Shipping giant FedEx Corporation (NYSE:FDX) is trading 1.3% higher at $159.46 today, a rarity for the stock, as its long-term performance has a grim history. The stock has shed 35% over the past 12 months, touched a three-year bottom of $147.82 on Wednesday, and is now seeing pressure from a historically bearish trendline. Below, we will explore data from Schaeffer's Senior Quantitative Analyst Rocky White that reveals why FedEx stock may be eyeing its next leg lower.
Specifically, the security just rose to within one standard deviation of its 70-day moving average, after a lengthy stretch below the trendline. This signal has flashed four times in the past few years, per White, resulting in an average 15-day loss of 10.9%, with not a single one of the returns positive. A similar plunge would put FDX back near $142 -- a more than three-year low.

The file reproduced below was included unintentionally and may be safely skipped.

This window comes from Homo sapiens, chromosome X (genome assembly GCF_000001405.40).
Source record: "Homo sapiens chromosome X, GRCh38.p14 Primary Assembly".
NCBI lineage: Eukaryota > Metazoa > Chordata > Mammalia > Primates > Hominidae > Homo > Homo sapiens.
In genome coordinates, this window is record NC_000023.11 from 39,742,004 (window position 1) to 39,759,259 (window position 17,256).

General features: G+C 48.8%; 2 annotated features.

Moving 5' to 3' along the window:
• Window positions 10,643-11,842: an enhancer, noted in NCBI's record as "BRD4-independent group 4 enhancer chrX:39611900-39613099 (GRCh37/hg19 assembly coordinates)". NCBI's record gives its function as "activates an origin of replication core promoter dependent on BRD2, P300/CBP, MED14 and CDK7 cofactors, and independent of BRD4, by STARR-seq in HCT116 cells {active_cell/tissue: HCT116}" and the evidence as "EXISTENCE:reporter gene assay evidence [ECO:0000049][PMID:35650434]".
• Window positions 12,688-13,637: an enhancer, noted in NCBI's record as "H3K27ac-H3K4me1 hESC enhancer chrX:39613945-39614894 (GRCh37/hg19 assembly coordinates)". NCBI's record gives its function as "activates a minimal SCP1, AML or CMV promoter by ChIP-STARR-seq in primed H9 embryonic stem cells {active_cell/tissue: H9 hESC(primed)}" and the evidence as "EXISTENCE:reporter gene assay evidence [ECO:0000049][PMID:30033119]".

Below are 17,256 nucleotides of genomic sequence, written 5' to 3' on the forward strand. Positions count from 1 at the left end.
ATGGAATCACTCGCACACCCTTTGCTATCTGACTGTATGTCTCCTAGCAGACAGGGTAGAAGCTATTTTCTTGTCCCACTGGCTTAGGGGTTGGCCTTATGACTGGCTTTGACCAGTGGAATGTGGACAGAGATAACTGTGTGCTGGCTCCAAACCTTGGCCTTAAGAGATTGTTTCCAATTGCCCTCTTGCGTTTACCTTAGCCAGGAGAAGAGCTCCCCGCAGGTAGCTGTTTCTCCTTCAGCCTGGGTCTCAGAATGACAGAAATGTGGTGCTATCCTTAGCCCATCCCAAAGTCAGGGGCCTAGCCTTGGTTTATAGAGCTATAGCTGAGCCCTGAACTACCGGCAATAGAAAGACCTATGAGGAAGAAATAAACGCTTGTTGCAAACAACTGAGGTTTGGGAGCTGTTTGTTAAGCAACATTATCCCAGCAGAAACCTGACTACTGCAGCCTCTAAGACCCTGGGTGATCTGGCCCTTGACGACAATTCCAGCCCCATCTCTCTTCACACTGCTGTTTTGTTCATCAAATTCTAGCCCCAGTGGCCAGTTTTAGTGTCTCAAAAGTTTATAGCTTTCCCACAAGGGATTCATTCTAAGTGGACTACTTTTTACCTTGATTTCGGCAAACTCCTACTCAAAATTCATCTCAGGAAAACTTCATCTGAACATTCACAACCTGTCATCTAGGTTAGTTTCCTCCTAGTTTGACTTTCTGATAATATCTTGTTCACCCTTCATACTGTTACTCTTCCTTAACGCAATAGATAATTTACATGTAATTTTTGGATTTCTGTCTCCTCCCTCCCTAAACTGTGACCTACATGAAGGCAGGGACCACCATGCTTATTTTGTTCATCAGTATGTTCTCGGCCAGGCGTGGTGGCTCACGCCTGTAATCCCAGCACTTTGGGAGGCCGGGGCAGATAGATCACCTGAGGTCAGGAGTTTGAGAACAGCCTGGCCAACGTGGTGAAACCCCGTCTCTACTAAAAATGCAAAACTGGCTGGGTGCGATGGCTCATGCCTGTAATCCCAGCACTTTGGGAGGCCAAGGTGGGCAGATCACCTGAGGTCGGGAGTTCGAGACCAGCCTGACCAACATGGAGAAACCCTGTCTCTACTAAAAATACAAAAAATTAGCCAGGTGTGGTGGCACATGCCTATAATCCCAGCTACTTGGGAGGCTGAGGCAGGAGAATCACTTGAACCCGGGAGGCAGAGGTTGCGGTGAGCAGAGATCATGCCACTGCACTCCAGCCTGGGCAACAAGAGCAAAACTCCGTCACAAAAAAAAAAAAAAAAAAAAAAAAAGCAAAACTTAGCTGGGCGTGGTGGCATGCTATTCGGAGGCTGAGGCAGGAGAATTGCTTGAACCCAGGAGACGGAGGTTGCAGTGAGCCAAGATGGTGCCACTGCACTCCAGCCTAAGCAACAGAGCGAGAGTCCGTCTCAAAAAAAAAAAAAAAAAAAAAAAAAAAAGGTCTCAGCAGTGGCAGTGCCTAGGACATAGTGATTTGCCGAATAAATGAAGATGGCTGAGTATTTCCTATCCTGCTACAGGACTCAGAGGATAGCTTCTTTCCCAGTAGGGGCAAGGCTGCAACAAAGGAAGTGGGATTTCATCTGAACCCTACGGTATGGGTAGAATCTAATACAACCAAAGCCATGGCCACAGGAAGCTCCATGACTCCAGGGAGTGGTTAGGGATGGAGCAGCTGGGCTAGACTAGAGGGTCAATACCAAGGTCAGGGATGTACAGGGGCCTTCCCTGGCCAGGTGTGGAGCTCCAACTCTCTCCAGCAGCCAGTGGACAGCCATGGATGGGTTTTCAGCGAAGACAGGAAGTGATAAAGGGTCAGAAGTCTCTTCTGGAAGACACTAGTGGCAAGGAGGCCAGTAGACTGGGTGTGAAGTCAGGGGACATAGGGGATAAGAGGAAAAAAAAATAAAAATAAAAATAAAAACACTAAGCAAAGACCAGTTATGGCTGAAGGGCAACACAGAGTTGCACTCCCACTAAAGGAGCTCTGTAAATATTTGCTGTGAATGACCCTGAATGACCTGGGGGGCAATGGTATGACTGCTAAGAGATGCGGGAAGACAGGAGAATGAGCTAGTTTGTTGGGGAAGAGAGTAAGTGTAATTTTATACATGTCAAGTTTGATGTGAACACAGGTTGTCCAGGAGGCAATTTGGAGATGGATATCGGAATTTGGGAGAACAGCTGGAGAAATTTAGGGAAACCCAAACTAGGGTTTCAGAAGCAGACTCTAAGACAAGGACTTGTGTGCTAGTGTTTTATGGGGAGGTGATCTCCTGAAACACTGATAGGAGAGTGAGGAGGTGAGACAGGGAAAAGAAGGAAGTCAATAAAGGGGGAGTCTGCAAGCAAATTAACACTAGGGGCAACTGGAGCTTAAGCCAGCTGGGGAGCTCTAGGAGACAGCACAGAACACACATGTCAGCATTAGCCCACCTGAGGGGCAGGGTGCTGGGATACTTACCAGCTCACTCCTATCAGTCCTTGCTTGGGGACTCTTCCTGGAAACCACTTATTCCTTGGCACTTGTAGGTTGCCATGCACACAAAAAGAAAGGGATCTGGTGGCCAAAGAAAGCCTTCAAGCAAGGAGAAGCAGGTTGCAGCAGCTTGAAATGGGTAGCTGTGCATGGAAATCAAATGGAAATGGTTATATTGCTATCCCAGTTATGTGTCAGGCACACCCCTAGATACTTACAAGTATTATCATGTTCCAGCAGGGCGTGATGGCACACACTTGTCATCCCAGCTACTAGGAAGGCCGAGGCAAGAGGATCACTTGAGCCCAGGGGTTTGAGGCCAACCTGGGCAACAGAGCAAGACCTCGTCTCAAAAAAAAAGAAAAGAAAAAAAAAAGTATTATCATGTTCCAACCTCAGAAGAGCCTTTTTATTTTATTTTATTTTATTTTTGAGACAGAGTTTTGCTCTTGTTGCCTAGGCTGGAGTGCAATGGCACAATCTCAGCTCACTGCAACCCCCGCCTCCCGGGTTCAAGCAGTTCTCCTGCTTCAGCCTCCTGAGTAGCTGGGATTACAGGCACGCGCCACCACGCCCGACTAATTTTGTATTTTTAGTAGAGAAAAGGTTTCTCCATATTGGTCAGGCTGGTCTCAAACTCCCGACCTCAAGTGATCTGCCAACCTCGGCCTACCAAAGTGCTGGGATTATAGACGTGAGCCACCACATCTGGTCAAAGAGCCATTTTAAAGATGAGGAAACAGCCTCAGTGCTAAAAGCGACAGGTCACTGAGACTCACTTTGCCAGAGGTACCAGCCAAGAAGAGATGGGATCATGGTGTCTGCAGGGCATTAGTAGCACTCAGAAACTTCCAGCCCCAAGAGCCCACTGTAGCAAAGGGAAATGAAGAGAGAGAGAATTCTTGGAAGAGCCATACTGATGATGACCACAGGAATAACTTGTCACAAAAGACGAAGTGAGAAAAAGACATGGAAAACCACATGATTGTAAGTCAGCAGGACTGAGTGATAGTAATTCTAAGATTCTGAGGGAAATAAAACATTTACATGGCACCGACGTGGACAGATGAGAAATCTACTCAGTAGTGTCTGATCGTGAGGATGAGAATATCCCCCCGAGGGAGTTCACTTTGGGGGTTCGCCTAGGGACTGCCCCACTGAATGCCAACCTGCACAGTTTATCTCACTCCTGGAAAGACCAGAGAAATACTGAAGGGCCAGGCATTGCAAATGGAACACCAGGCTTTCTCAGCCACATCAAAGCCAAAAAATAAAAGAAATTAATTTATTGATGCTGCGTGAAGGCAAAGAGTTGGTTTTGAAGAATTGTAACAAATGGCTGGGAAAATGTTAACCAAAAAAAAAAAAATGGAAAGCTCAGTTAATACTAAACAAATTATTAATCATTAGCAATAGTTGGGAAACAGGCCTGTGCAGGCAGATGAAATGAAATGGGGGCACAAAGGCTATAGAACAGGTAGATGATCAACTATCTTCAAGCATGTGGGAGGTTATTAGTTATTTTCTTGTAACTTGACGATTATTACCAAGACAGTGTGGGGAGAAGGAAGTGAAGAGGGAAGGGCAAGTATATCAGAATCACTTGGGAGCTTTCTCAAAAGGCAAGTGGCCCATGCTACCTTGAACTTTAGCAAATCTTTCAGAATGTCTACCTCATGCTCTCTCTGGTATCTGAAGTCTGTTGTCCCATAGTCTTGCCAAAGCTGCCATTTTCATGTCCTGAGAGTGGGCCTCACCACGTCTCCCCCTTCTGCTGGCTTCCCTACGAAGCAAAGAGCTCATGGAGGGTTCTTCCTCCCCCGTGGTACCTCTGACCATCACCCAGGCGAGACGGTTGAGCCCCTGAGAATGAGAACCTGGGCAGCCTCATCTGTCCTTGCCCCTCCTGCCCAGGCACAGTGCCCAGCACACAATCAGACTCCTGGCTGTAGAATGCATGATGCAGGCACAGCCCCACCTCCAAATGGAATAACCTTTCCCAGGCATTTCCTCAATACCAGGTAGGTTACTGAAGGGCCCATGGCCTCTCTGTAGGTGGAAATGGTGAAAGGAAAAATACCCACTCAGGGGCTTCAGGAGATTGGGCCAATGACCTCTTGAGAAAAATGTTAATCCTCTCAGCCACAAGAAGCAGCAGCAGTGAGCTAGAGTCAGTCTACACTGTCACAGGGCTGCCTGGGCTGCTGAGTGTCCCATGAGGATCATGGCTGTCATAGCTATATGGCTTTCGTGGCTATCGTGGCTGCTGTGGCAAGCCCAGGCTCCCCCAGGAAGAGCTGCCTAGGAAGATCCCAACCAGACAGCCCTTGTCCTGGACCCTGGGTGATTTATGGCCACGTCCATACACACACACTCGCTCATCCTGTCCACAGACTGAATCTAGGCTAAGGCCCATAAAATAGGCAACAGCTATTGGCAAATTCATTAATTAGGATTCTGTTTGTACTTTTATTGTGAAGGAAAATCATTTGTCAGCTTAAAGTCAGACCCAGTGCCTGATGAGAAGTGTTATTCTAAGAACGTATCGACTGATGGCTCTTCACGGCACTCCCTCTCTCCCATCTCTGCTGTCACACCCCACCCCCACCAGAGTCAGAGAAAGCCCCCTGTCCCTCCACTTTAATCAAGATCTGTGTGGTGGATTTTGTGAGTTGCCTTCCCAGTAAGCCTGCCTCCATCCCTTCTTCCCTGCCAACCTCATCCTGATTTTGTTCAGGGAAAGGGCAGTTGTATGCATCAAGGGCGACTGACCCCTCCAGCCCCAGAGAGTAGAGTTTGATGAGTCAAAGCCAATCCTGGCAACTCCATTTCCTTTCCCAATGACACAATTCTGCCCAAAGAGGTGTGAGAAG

Call buying has been a favorite of options traders. Data from the International Securities Exchange (ISE), Cboe Options Exchange (CBOE), and NASDAQ OMX PHLX (PHLX) shows FDX with a 50-day call/put volume ratio of 1.65, which ranks in the 75th annual percentile. This indicates nearly two calls have been purchased for every put during the last two weeks on the equity, leaving plenty of room for put traders to enter the ring.
Analyst downgrades are also looking inevitable on the shipping stock. Ten of 17 brokerage firms sport a "buy" or better rating on FDX, while its average 12-month price target of $187.84 is sporting an almost 17.95% premium to current trading levels.